10mm lanyard users

Viking

New Member
Location
Columbus Ohio
Been a big fan of 10mm lanyard cordgage. I have used beeline, but ocean has been my fav for a while. Only thing is im using it through a cinch ( and it grabs just fine!) and want to go back to a micro pulley and prussic . What cordage have you tried? Would 8mm suffice on 10mm rope? I dont have my gear on me so I cant experiment right now. Experience or suggestions will be rewarded with a Flavor Flav YEAHHHHHH BOYYYYYYYYYYYYY!
 

cambmx

Member
Location
Wisconsin
I have an 8mm VT with a 10mm rope, but it took an extra wrap to make it grab. I love how it feels and grabs, way better than 1/2 in I had before.
 

opposablethumb

Active Member
Location
Philadelphia
I use 7/16" KMIII on my lanyard, so I'm not technically in this club...

BUT, I copied Tom D.'s idea for using 5 mm New England Tech Cord, which is rated at 5K tensile strength. I'm sure it would work fine on 10mm rope.

I've got it tied in a Distel, 5 wraps, with the eye of an ISC swivel-biner as the hitch tender.

See this thread for pictures and explanations of the setup I'm talking about. I've been using it for 6 months or so, and it is a sweet, simple, cheap, and lightweight rig. Only bummer is that Tech cord's core is pure technora, I believe, and you can't visually inspect it to see how much it's self-abraiding, so I just change mine out frequently, all for a price of less than $5 a shot.
 

Babberney

Well-Known Member
Location
Austin, TX
the tech cord also can be pretty grabby and hard to move once it sets. Usually not a prob with lanyard but I have a very long lanyard that sometimes gets used as a secondary tie-in (not just thrown over a nearby limb but moved to my center 'D' and set in its own TIP to complete a section where my primary rope is too flat or otherwise not optimal, but I don't want to lose my primary TIP. It's a bit of a pain to use in this application, but I still like it overall for how light and compact it is.
 

moss

Well-Known Member
[ QUOTE ]
I use 10mm HTP with a michoacon tied with HRC. It works very well.

[/ QUOTE ]

That makes more sense than a VT for a lanyard, A hitch that you think is too grabby (like a Distel for example) for regular climbing is perfect for a lanyard.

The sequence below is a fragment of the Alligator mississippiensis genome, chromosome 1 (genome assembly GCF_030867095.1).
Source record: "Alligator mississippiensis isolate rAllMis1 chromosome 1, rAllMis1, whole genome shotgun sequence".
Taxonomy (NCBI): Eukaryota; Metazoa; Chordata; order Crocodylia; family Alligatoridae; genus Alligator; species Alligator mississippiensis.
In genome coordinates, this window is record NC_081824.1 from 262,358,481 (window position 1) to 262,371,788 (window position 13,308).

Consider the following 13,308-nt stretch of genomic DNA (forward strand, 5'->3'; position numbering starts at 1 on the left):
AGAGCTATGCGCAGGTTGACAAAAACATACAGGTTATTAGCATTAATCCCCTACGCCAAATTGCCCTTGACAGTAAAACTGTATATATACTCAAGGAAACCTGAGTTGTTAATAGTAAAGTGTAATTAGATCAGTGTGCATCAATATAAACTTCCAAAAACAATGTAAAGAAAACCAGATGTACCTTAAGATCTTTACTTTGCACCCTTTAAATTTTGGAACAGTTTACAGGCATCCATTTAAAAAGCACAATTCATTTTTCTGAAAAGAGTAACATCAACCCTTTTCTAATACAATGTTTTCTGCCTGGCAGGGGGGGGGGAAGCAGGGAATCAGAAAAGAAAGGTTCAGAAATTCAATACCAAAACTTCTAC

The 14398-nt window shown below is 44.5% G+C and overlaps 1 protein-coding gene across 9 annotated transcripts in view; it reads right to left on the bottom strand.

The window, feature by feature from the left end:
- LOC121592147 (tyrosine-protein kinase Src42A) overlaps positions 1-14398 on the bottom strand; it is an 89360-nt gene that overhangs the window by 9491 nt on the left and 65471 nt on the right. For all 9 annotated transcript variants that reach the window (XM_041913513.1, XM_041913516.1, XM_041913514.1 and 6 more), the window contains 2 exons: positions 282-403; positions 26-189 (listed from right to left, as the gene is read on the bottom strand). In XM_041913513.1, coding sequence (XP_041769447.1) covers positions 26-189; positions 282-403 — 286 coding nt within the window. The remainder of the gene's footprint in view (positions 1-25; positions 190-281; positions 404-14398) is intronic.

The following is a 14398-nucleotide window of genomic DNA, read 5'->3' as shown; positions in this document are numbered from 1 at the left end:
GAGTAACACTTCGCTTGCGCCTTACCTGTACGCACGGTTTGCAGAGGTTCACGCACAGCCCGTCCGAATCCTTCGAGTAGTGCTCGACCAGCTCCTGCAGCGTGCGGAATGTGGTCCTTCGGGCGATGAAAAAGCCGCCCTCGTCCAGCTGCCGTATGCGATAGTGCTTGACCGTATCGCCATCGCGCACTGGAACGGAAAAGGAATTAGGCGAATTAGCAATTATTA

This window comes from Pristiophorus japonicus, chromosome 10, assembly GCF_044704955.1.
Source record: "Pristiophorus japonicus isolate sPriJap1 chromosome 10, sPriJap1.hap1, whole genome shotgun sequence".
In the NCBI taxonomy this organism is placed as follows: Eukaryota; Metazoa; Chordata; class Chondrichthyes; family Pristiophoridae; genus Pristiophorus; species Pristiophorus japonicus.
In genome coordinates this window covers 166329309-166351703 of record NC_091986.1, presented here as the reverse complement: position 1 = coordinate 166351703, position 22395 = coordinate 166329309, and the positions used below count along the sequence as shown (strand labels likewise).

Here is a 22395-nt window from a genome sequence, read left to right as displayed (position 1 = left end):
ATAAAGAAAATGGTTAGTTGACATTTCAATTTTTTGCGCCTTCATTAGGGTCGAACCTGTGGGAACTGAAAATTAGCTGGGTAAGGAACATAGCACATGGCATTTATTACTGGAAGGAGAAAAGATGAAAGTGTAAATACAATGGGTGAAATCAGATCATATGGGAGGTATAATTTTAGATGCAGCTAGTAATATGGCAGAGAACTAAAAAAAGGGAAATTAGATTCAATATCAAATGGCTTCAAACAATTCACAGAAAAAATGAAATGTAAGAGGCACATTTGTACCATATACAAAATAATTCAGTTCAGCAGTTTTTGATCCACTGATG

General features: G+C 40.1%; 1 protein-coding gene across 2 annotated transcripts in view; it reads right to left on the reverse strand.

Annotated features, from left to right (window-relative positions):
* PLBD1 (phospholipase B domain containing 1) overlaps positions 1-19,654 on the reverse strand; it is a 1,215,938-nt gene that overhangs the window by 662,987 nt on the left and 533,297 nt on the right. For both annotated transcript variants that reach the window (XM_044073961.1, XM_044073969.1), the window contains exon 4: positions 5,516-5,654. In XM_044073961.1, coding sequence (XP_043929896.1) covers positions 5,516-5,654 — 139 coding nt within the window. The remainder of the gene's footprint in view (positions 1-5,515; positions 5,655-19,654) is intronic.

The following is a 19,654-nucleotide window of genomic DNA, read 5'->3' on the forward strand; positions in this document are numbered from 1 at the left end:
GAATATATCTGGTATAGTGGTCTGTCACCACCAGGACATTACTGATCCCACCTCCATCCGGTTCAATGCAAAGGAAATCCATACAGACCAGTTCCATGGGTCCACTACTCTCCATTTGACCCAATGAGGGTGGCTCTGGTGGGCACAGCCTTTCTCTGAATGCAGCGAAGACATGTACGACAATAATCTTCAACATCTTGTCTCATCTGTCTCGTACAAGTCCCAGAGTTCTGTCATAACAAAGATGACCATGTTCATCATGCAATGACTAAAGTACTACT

-AJ
 

livefreeordie

Active Member
Location
Contoocook, NH
i have used 10 mm beeline as a lanyard for quite a while now and more recently have been using 10mm OP and love both of them. i have tried endless combinations of hitches and hitch cords and adjusters to try and finely tune my lanyard setup. i have used 5mm tech cord, 8mm op, 8mm beeline, 8mm hrc, trango cinch, and what i am have found that i like the best is 10mm op with 8mm beeline in a vt with a hitchclimber as my micro pulley. i tend to use my lanyard as a second climbing system once in a while and this setup works awesome for me. using the hitch climber even makes it possible to move my lanyard off of my d ring and onto the hitchclimber in my climbing system and have two systems working off my swivel...if you follow all that
 

SingleJack

Well-Known Member
Location
W MD
[ QUOTE ]
I use 7/16" KMIII on my lanyard, so I'm not technically in this club...

BUT, I copied Tom D.'s idea for using 5 mm New England Tech Cord, which is rated at 5K tensile strength. I'm sure it would work fine on 10mm rope.

I've got it tied in a Distel, 5 wraps, with the eye of an ISC swivel-biner as the hitch tender.

See this thread for pictures and explanations of the setup I'm talking about. I've been using it for 6 months or so, and it is a sweet, simple, cheap, and lightweight rig. Only bummer is that Tech cord's core is pure technora, I believe, and you can't visually inspect it to see how much it's self-abraiding, so I just change mine out frequently, all for a price of less than $5 a shot.

[/ QUOTE ]

+1, sort of:

7/16 HTP (10mm would work); copied TomD's DEDA idea; Distel (4); 8mm BlueWater; Biner tender; 2+ yrs; sweet.

pictures and explanations
 

SingleJack

Well-Known Member
Location
W MD
[ QUOTE ]
Could some more pics be put up please!

[/ QUOTE ]
There have been several pic's and links to pic's and a link to a thread with pic's "put up".
Go back and click on the links and attachments ... enjoy ...
 

Jeff_Cochran

Well-Known Member
Location
Memphis TN